Curly reports to Officer Delinko about his encounter with Roy, but tells him not to write it up. Delinko doesn’t tell Curly about Dana’s reaction to the rubber alligator, and Curly doesn’t tell Delinko about the bulldozer seats being stolen while Dana was in custody. They both carry secrets, but they are also both glad not to be alone on the construction site.
As Delinko is patrolling the site once again, he trips for the third time in an owl burrow. He hears a funny laugh like, “Heh! Heh!’ but can see no one. Eventually, he realizes it’s a baby owl. He slowly backs up so that the adults will feel comfortable about returning to their home and backs into one of the bulldozers. When he turns on his flashlight, he doesn’t notice that the seat is gone. He is more concerned about what is going to happen to the little owls if he does his job.
The next morning, Roy sees in his father’s newspaper the announcement about the groundbreaking ceremony. His mother sees how depressed it makes him and offers to drive him to school. However, Roy says he’d rather take the bus. He also asks her for permission to use her digital camera. She agrees. He leaves as soon as he can and jogs to Beatrice’s house. Together, they run to the bus stop while he questions her along the way about what happened to her tooth. She tells him that she had broken it while biting a ring off one of her stepmother’s toes. It seems that Lonna had found a small topaz charm that Beatrice’s mother had left behind when she moved away and confiscated it for herself. Beatrice had taken exception to the theft. She also tells Roy that she hasn’t seen Mullet Fingers since Sunday when he had briefly returned home to get some shirts. His dad walked in on him in the garage and talked calmly to him, but when Lonna saw him, she threw a fit. She refused to allow him to come live with them again. Roy offers Beatrice shelter in his house, but she refuses, saying that her father feels safer when she’s around. He ends up telling her that he has a plan to help Mullet Fingers.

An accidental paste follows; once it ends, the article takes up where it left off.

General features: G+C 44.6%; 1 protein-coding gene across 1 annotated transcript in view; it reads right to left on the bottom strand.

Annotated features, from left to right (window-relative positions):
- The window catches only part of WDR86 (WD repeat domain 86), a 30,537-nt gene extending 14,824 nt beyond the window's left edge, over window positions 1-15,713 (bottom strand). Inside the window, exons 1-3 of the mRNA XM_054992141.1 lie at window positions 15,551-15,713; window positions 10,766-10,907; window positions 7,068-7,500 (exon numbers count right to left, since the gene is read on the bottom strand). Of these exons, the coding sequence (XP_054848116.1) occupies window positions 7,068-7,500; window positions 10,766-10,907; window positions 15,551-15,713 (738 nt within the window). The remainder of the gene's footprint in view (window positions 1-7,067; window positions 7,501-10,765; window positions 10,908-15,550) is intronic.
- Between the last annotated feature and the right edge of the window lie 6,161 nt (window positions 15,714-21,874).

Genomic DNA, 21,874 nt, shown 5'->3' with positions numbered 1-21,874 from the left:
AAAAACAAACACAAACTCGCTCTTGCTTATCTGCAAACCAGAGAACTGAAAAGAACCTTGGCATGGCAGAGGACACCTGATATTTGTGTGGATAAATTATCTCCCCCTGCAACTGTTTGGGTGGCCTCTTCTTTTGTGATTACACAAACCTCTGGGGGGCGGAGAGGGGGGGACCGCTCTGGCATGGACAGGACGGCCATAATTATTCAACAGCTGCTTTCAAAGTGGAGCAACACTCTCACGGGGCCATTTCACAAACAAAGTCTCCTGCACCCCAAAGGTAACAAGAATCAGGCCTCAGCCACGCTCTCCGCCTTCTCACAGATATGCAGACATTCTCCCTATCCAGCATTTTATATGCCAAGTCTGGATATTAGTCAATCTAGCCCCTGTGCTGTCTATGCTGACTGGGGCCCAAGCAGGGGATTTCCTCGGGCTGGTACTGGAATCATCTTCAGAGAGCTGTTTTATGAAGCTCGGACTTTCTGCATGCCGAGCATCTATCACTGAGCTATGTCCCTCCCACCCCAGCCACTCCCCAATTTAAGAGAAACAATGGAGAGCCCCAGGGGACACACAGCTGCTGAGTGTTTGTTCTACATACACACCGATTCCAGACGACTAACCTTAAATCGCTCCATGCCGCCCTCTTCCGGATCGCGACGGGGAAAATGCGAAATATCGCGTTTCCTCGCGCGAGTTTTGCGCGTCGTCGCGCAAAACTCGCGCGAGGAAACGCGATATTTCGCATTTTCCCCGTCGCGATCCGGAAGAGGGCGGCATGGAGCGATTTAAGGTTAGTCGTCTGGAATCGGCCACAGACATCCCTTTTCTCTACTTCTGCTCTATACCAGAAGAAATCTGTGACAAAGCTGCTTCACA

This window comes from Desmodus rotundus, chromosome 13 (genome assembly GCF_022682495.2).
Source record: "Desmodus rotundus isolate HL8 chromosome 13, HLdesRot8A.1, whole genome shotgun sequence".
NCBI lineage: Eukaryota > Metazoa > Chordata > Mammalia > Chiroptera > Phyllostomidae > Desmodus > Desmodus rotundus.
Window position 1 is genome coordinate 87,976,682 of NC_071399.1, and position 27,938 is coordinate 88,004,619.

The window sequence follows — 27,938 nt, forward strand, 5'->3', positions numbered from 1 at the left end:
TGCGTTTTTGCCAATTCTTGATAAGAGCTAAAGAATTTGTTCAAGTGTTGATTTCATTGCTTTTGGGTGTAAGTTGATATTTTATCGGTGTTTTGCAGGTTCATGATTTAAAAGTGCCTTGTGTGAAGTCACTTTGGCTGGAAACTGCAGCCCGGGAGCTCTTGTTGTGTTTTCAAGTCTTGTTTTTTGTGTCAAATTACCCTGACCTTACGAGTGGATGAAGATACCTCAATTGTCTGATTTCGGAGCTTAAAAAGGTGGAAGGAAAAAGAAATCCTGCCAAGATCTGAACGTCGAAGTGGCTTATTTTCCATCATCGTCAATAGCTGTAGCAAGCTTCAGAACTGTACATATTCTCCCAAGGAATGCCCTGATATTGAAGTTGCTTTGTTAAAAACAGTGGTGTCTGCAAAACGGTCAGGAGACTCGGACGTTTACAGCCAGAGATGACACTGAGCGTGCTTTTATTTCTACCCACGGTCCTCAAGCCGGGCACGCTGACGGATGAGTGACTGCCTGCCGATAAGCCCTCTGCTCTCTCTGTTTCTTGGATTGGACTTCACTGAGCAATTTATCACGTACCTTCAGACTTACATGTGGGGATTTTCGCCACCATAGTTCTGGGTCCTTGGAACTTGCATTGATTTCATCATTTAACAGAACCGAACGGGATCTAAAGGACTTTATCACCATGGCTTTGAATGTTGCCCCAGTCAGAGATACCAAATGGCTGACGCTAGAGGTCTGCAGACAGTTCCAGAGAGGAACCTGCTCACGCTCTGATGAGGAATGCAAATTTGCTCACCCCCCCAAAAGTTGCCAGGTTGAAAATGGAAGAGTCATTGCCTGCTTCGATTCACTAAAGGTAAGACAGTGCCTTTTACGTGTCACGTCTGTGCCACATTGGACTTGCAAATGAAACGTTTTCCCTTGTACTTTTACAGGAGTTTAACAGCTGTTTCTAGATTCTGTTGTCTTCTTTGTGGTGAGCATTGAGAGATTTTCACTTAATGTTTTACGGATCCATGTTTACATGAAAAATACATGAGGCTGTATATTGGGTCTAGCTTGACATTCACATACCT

The principal calls Roy into her office and tries to find out as much as she can about what happened with Dana. But Roy is noncommittal, and she’s forced to allow him to leave. At lunchtime, he borrows Garrett’s bike and sets off for the junkyard. There, he tells Mullet Fingers about the groundbreaking ceremony and tells him that if he can get pictures of the owls with his mother’s digital camera, they can reveal that Mother Paula’s is illegally building on the site. Mullet Fingers picks Roy up and throws him out of the panel truck and tells him that he doesn’t know how to work one of those digital cameras and that Roy has done enough to help him. He’s done more than the running boy could ever have expected. When Roy leaves, the running boy gives him thumbs up and even calls him by his first name, at last.
Roy returns to school to give his current events report in Mr. Ryan’s class. He doesn’t use any of the usual types of subjects for his report. Instead, he begins to tell his classmates about what Mother Paula’s Pancake House is doing to the owls. He describes how they’re protected by the EPA as an endangered species and how the file on the permits for the company is missing from City Hall. The students, and even Mr. Ryan, are moved by what he tells them. He ends his report by insisting that what’s happening out there is wrong, just plain wrong.
Roy’s plan progresses. He tries to get Mullet Fingers to follow through, but has no luck in convincing him. He avoids the principal’s interference, and he tells his class about the plight of the owls. All of these actions reveal a young man of integrity. The balance he has found between his head and his heart has given him the courage to do what is right. Meanwhile, a similar transformation is taking place in Officer Delinko who is beginning to have doubts about the company’s priorities. He’s worried about the owls, too, and is beginning to find the integrity he had lost for awhile.